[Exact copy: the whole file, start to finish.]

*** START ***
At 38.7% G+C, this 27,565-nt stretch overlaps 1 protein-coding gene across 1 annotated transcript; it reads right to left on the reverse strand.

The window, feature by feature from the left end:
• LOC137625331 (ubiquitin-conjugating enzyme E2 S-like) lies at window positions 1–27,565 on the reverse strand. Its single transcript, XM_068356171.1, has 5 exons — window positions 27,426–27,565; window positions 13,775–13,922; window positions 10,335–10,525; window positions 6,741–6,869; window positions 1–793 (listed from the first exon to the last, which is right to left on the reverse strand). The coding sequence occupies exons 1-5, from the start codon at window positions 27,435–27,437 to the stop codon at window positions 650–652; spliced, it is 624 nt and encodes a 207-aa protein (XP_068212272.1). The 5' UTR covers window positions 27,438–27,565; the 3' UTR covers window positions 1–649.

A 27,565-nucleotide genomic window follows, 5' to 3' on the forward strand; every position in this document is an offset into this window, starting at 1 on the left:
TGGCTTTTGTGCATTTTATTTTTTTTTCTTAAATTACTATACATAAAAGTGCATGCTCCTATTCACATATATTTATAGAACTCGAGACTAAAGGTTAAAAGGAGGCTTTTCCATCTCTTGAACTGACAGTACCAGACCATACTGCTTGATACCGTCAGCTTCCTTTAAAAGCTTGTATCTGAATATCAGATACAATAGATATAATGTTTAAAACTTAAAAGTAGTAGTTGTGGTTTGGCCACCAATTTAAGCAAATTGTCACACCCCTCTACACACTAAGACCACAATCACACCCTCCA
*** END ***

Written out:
At 38.7% G+C, this 27,565-nt stretch overlaps 1 protein-coding gene across 1 annotated transcript; it reads right to left on the reverse strand.

The window, feature by feature from the left end:
• LOC137625331 (ubiquitin-conjugating enzyme E2 S-like) lies at window positions 1–27,565 on the reverse strand. Its single transcript, XM_068356171.1, has 5 exons — window positions 27,426–27,565; window positions 13,775–13,922; window positions 10,335–10,525; window positions 6,741–6,869; window positions 1–793 (listed from the first exon to the last, which is right to left on the reverse strand). The coding sequence occupies exons 1-5, from the start codon at window positions 27,435–27,437 to the stop codon at window positions 650–652; spliced, it is 624 nt and encodes a 207-aa protein (XP_068212272.1). The 5' UTR covers window positions 27,438–27,565; the 3' UTR covers window positions 1–649.

A 27,565-nucleotide genomic window follows, 5' to 3' on the forward strand; every position in this document is an offset into this window, starting at 1 on the left:
TGGCTTTTGTGCATTTTATTTTTTTTTCTTAAATTACTATACATAAAAGTGCATGCTCCTATTCACATATATTTATAGAACTCGAGACTAAAGGTTAAAAGGAGGCTTTTCCATCTCTTGAACTGACAGTACCAGACCATACTGCTTGATACCGTCAGCTTCCTTTAAAAGCTTGTATCTGAATATCAGATACAATAGATATAATGTTTAAAACTTAAAAGTAGTAGTTGTGGTTTGGCCACCAATTTAAGCAAATTGTCACACCCCTCTACACACTAAGACCACAATCACACCCTCCA